A heart muscle protein can replace its missing skeletal muscle counterpart to give mice with myopathy a long and active life, show Nowak et al. The findings will be published online on Monday, May 25, 2009 (www.jcb.org) and will appear in the June 1, 2009 print issue of the Journal of Cell Biology.
The contraction machinery protein, actin, exists in different forms in the adult heart and skeletal muscles. The heart form, ACTC, is also the dominant form in skeletal muscle of the fetus. But during development, the skeletal form, ACTA1, increases in production and by birth has taken over. It is not clear why the switch occurs, or why it doesn't occur in the heart, but it happens in every higher vertebrate and, for that reason, has been considered vitally important.
Mutations to the ACTA1 gene cause a rare but serious myopathy. Most patients die within the first year of life and some are born almost completely paralyzed. Mice lacking ACTA1 die nine days after birth. Nowak et al. wondered if ACTC could compensate for a lack of ACTA1. The two proteins differ only slightly but, like the developmental switch in production, this difference is conserved across species. Many researchers therefore assumed such compensation would never work.
But it did. Nowak and colleagues crossed Acta1 mutant mice with transgenic mice that express human ACTC at high levels in skeletal muscle cells. The resulting mice didn't die at nine days. In fact, almost all of them (93.5%) survived more than three months, and some more than two years. The mice's locomotor performance was comparable with wild-type, as was their overall muscle strength (though individual muscle fibers were slightly weaker), and their endurance was actually higher—they ran faster and for longer.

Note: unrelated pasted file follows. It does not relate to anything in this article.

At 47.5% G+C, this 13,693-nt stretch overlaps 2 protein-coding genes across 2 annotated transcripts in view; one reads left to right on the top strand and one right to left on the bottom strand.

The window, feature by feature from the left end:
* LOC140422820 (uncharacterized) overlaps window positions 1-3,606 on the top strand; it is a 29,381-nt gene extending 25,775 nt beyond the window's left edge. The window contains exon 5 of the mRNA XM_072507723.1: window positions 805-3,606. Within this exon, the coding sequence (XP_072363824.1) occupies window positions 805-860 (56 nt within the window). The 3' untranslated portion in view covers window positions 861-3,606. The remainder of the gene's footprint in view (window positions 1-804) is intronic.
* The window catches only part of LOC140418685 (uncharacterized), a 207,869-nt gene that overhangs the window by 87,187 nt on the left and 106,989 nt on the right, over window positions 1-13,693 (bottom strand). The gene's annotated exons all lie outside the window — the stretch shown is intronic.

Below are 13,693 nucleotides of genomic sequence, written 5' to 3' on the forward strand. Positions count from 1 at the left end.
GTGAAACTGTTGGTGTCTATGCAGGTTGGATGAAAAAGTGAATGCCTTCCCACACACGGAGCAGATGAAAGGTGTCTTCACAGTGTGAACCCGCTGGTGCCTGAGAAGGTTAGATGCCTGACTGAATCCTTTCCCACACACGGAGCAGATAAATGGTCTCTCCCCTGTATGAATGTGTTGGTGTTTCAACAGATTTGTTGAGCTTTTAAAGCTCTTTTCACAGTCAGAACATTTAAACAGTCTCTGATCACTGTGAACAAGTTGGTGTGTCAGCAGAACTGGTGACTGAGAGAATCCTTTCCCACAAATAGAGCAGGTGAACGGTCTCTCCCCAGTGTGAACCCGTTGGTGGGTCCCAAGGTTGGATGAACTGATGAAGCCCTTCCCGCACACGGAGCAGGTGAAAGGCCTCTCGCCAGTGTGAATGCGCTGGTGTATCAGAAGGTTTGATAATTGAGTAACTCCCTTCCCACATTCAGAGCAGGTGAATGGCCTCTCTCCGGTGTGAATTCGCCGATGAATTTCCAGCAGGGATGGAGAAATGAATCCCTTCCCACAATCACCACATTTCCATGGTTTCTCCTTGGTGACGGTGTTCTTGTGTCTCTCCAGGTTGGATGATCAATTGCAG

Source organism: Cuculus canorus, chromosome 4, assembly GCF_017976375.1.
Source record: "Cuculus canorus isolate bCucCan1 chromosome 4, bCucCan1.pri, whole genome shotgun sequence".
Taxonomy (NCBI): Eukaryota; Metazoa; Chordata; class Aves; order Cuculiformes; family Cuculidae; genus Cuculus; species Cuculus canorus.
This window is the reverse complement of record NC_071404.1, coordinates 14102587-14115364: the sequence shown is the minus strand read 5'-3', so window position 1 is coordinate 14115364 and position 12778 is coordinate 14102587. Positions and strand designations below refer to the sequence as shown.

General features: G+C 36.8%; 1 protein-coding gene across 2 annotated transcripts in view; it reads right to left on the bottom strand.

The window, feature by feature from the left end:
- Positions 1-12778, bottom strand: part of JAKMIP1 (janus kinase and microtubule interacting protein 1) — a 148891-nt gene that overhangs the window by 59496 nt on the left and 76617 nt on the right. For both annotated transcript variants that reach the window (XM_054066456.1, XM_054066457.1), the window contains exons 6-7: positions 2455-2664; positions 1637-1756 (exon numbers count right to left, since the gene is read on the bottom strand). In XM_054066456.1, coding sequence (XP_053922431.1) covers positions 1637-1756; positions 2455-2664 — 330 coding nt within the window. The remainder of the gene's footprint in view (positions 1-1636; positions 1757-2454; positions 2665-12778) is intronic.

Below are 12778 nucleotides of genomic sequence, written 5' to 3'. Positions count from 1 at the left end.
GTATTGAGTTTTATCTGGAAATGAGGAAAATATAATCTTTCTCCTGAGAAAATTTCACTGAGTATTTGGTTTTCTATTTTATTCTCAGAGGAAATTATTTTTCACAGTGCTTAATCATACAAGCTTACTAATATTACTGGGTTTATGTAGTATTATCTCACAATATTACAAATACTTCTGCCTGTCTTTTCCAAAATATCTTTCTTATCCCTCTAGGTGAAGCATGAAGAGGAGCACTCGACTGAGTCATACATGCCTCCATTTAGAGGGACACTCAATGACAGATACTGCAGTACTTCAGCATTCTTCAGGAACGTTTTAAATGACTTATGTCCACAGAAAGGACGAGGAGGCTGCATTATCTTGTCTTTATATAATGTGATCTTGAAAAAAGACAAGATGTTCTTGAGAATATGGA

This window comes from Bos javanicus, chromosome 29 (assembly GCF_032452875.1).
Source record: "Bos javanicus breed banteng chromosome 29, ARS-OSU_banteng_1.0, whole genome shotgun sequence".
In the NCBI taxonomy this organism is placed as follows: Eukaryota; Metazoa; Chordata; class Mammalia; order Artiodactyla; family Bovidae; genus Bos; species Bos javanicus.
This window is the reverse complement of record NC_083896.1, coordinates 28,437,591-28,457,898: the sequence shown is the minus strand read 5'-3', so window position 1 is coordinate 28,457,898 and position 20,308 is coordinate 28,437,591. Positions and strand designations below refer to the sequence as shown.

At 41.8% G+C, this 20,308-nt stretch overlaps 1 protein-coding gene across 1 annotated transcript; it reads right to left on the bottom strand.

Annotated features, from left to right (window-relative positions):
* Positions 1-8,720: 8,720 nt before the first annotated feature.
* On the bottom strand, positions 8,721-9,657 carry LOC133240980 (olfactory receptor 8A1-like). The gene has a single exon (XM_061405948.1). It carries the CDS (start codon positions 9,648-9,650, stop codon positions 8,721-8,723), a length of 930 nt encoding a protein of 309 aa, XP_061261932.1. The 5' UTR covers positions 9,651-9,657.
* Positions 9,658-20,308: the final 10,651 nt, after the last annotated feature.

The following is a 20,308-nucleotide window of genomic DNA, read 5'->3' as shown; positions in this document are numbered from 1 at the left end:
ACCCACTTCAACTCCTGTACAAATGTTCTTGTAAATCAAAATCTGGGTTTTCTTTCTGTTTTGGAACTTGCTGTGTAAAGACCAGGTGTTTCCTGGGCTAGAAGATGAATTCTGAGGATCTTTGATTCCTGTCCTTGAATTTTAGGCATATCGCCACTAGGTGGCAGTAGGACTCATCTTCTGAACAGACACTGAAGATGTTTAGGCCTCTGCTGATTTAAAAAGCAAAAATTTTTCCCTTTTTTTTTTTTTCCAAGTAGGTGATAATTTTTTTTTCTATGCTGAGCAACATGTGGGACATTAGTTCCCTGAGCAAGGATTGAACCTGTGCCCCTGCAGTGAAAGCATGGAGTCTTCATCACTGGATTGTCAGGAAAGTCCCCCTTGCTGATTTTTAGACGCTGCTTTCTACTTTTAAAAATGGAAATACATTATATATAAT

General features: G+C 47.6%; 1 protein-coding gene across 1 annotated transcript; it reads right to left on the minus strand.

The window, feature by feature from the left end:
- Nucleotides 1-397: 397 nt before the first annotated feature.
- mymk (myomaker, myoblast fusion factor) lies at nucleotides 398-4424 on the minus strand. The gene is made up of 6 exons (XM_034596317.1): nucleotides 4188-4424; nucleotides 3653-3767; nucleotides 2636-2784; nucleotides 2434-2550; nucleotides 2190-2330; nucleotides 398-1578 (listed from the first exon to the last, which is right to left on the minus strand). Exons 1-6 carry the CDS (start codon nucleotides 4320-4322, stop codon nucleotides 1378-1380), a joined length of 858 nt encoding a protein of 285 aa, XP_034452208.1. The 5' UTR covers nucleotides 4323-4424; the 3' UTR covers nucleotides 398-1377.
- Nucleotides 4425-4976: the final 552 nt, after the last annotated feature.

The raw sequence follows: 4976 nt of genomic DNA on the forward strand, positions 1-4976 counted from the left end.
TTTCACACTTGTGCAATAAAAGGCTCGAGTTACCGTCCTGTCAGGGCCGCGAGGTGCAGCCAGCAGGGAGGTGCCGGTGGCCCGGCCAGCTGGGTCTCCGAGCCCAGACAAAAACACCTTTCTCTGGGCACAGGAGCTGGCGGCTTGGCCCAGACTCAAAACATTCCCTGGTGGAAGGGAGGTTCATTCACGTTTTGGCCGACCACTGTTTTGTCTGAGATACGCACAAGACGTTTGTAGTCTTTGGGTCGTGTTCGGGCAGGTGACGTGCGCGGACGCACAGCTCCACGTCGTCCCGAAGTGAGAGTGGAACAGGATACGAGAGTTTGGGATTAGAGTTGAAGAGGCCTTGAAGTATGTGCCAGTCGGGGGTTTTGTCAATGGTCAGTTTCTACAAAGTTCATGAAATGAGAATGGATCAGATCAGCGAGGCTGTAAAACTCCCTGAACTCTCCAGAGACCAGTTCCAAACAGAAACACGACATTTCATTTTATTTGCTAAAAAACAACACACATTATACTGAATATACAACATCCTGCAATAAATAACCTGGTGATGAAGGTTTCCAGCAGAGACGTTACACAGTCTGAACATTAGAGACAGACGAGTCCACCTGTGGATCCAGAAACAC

This begs the question, Why do we even have ACTA1? Besides pondering that, Nowak and colleagues are also working out how to boost endogenous ACTC as a possible therapy for ACTA1-lacking patients.
About the Journal of Cell Biology
Founded in 1955, the Journal of Cell Biology (JCB) is published by the Rockefeller University Press. All editorial decisions on manuscripts submitted are made by active scientists in conjunction with our in-house scientific editors. JCB content is posted to PubMed Central, where it is available to the public for free six months after publication. Authors retain copyright of their published works and third parties may reuse the content for non-commercial purposes under a creative commons license. For more information, please visit www.jcb.org or visit the JCB press release archive at http://www.eurekalert.org/jrnls/rupress.
Nowak, K.J., et al. 2009. J. Cell Biol. doi:10.1083/jcb.200812132
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